Note 1 Names of squares in foreign countries may have the definite article: the Red Square (in Moscow).
Note 2 When streets names are parts of addresses, the definite article sometimes can and sometimes must be left out: “24 (the) High Street”, “104 Edgware Road”. The definite article is not used in streets signs.
e) Wambley Stadium, Fiesta Mall.
Names of zoos, gardens are used with the definite article: the San Diego Zoo, the Desert Botanical Gardens.
Names of ships, trains, and spacecraft
· Names of ships are usually used with the definite article: the Sedov, the Titanic, the Queen Elizabeth.
…and eventually the Queen Elizabeth put to sea.
· The names of smaller boats usually have no article:
The front runner will undoubtedly be Richard Matthew’s converted America’s Cup 12-metre yacht, Crusader.
· Established train services have the definite article: the Orient Express.
· Spacecraft tend to have no article: Challenger, Apollo 17.
Names of newspapers and periodicals
· Names of newspapers published in English tend to have the definite article, including almost all the British national daily newspapers: the Times, the Guardian, the Independent; the only one exception is: Today.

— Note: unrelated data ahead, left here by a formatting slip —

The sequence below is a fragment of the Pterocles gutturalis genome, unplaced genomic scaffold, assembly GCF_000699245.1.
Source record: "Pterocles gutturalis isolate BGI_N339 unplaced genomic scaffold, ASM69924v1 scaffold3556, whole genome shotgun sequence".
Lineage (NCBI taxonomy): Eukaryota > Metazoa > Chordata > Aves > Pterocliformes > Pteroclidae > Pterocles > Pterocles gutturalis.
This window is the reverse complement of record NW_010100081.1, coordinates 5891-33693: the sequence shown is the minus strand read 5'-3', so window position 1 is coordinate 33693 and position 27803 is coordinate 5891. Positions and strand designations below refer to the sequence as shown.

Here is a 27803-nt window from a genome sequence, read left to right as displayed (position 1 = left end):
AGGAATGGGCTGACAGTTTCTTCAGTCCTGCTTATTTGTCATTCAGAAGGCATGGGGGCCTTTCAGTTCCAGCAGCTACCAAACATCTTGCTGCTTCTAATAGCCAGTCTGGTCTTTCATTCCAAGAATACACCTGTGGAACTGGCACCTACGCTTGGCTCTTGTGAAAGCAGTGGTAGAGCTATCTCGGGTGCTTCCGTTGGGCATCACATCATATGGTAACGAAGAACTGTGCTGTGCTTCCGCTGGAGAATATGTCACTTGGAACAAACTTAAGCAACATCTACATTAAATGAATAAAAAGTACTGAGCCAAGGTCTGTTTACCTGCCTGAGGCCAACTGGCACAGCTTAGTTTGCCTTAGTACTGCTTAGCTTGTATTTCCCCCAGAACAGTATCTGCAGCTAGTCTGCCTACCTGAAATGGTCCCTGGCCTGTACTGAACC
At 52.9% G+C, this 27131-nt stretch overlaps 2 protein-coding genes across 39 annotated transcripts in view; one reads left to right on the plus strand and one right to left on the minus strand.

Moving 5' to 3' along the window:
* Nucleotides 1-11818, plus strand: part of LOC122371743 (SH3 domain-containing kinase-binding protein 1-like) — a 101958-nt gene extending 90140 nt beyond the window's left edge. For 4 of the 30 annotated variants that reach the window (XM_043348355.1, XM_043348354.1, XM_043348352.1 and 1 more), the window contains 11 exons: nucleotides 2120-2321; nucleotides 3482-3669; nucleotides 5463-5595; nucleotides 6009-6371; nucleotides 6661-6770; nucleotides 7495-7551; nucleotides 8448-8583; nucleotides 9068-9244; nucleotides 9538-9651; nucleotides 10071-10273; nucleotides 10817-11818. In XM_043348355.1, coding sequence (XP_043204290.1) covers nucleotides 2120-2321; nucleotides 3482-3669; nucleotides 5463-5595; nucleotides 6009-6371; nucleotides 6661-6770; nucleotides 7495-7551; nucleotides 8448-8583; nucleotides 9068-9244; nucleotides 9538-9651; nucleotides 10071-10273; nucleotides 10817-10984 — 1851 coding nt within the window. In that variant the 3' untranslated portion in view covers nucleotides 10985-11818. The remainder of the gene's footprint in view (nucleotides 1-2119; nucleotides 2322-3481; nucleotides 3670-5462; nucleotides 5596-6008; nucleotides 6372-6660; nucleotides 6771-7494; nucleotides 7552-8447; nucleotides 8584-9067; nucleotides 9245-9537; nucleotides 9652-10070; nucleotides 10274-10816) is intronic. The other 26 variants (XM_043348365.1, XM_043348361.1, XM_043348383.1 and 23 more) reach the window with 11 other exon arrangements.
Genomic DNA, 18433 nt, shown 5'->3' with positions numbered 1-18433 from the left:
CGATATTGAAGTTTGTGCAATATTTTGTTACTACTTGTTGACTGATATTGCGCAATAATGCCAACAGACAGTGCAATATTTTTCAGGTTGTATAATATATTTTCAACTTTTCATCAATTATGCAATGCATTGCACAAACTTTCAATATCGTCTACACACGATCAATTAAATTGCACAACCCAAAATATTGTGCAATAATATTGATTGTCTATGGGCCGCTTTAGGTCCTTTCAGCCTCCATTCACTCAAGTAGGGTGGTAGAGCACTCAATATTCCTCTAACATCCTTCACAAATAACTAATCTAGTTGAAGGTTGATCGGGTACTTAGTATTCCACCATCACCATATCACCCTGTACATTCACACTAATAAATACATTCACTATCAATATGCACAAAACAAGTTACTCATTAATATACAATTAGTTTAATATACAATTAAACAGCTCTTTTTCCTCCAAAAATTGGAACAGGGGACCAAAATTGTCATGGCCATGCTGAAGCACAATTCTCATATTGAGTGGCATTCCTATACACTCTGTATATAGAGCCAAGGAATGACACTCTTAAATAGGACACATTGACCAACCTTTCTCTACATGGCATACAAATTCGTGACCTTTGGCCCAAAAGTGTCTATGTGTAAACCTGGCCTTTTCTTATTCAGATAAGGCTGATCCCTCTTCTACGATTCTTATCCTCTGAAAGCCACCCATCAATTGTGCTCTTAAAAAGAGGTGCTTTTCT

· The definite article is not used with the names of foreign newspapers: Pravda, Le Monde, Der Spiegel
· Names of periodicals such as magazines and journals have no article: Punch, Newsweek, ELT Journal.
But the Journal of American Psychology, the Spectator
Names of sporting events
· Names of sporting events usually have the definite article: the Superbowl, the Olympic Games, the World Cup, the Cup Final, the Boat Race, the British Open.
I really enjoy events like the World Championship and the Olympic Games.
One particular case of such an event is pick out by using the definite or indefinite article: I’ve never been to a Cup Final.
Names which are taken from the place where the event occurs do not have the definite article: Wimbledon (for tennis), Ascot and Epsom (for horse-racing events), Henley (for rowing).